Scientists tell us that rays of light are reaching us today from stars that ceased to exist in long-ago centuries. One astronomer insists that such a star blew itself to pieces forty-eight million years ago. My morning newspaper carries a report by an Associated Press writer that tells an almost unbelievable story of the explosion of a great star. We earthlings were not disturbed by it because the incident happened 800,000,000 years ago. It had taken the light created by the explosion all those years to reach us.

The stars we think we see are so distant that light from the one nearest our sun, we are told, requires four and a half years to reach us. It takes some of us that long to absorb a small part of the lessons of Freemasonry.

How many stars are there? No one claims to have made an accurate count, but the fantastic number estimated by astronomers ought to make a thinking Freemason realize what an infinitesimal pinpoint he is in the boundless scheme of things. Freemasons should be deeply humbled by even a partial realization of what has been designed in space by the Great Geometrician whom we reverence and serve.

How many stars are there in the Milky Way, the only galaxy of which we have much knowledge and of which this huge world of ours is only a tiny speck? Scientists tell us that a hundred billion may be the number. They also tell us that under the most favorable circumstances we cannot “see” over 2,500 of them. Astronomers estimate that there may be 200,000,000 galaxies as great as the Milky Way, the nearest one separated from us by a million light years.

We really cannot comprehend how many stars there are; we can name but a few of them and cannot actually see any of them. We depend upon the rays of light they send us to inform us where they are, or where they were when their rays were started on their way. Therein lies a Masonic lesson. We do not know how many lessons there are in the structure of Freemasonry; and many of these lessons are so far away from some of us, that we don’t see them and are aware of them only because of the rays of “light” which filter through to us.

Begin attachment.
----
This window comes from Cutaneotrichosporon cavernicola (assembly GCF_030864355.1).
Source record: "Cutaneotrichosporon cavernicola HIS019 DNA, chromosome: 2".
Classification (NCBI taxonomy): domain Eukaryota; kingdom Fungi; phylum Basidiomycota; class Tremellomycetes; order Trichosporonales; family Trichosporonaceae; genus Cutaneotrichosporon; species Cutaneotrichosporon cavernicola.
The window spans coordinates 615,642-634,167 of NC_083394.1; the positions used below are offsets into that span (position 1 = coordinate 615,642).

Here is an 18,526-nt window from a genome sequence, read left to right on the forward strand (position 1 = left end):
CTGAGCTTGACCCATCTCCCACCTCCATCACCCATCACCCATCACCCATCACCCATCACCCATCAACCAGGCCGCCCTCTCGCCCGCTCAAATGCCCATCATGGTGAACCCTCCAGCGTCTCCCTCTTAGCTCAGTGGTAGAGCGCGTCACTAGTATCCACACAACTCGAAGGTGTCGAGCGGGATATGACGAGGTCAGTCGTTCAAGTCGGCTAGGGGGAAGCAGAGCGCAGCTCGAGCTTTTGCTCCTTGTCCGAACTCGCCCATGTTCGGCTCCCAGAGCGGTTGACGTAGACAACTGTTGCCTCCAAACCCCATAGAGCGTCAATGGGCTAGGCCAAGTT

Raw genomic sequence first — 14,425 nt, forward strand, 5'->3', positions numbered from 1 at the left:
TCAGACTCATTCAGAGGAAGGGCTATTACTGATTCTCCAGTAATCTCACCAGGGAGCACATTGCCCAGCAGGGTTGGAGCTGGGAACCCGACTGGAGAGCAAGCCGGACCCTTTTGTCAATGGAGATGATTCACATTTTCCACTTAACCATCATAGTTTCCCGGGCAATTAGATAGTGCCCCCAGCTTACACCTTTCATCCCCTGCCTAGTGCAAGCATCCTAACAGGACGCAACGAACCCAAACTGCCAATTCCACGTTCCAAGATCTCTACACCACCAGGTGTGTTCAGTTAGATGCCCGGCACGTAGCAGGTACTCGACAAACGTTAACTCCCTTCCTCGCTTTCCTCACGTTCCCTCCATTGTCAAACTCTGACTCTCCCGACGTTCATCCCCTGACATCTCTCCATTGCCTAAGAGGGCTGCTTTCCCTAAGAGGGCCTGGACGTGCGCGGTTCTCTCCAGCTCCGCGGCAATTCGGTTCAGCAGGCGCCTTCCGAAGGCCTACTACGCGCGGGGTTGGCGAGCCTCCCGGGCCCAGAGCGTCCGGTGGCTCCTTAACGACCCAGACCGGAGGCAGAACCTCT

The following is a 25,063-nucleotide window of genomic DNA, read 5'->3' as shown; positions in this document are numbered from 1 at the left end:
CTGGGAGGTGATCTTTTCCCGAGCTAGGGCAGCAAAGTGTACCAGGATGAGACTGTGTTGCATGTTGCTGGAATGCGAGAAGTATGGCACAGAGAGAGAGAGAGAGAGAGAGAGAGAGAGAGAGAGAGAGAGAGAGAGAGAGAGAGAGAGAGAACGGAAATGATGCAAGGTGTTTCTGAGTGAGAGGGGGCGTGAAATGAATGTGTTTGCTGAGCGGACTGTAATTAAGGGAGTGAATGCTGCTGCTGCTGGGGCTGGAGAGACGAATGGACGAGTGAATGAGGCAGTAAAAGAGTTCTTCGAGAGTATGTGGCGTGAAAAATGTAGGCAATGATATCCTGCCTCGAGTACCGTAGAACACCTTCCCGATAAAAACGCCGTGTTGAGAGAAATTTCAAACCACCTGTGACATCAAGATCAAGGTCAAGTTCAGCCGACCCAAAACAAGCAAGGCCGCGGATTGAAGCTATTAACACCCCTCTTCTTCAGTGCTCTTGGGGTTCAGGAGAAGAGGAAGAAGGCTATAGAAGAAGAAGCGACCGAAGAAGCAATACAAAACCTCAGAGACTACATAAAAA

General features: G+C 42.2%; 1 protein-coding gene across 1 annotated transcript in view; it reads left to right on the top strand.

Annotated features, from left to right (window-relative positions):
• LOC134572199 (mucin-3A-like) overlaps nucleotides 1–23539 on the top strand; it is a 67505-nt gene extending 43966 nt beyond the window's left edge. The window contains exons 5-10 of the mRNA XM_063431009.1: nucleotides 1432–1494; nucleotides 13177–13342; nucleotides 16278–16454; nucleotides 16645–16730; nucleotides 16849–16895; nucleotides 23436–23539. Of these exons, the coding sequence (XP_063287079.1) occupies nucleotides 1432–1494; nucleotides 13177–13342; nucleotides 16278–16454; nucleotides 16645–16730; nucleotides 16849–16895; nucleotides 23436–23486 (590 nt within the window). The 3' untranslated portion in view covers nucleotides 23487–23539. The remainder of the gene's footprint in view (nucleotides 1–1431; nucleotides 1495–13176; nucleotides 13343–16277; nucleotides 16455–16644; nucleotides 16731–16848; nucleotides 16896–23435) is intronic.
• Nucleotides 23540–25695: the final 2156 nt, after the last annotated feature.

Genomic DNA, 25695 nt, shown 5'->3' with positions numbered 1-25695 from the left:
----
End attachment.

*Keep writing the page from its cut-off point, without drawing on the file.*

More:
These figures should give us confidence that the Grand Architect of the Universe, who has such an important place in our ritual, who has the power to put our universe into motion under an unerring eternal plan, hears our prayers and has a perpetual future life for His creatures after they have lived through their few moments as earthly mortals.

A magazine article a few years ago stated that it is possible to photograph galaxies and nebulae so far away that their light takes 1,200 to 1,500 million years to reach us. We can only conjecture what further wonders of the heavens will be revealed in the future by such great eyes as the one on Mt. Palomar, California, and by the radio telescopes now being built.

Astronomers tell us that some stars have traveled away from this earth at the rate of hundreds of millions of miles a year, century after century, yet their apparent position in the heavens has hardly changed, nor has their brilliance diminished. A Mason, however, cannot depart very far from the teachings of the Fraternity and expect to retain their brilliance.

We are inclined to think of the sun, with a diameter a hundred times that of this earth, as one of the largest and certainly the most brilliant of the heavenly bodies. It appears to be so only because it is so close to us, a mere 93,000,000 miles distant. Actually it is one of the smaller and one of the fainter of the celestial bodies. A baby of the known distant stars is said to be three thousand times as large as the sun. Some of the super stars are a million times as bright.

To give some idea of the immensity of the works of the Creator, it is said that although our sun is comparatively small, it is losing weight at the rate of a million tons a second, but is expected to endure for millions of years yet. There is still plenty of time for Freemasons to memorize their rituals and to study the teachings of the Craft!

Some astronomers believe there are six hundred million billions of stars and planets larger than our earth. Many are said to be infinitely larger. This huge earth, our planet, has a diameter of approximately 8,000 miles, but it is only a speck in the universe when compared with some of the larger stars like Antares, one of the largest so far measured, with a diameter that astronomers have estimated as four hundred million miles.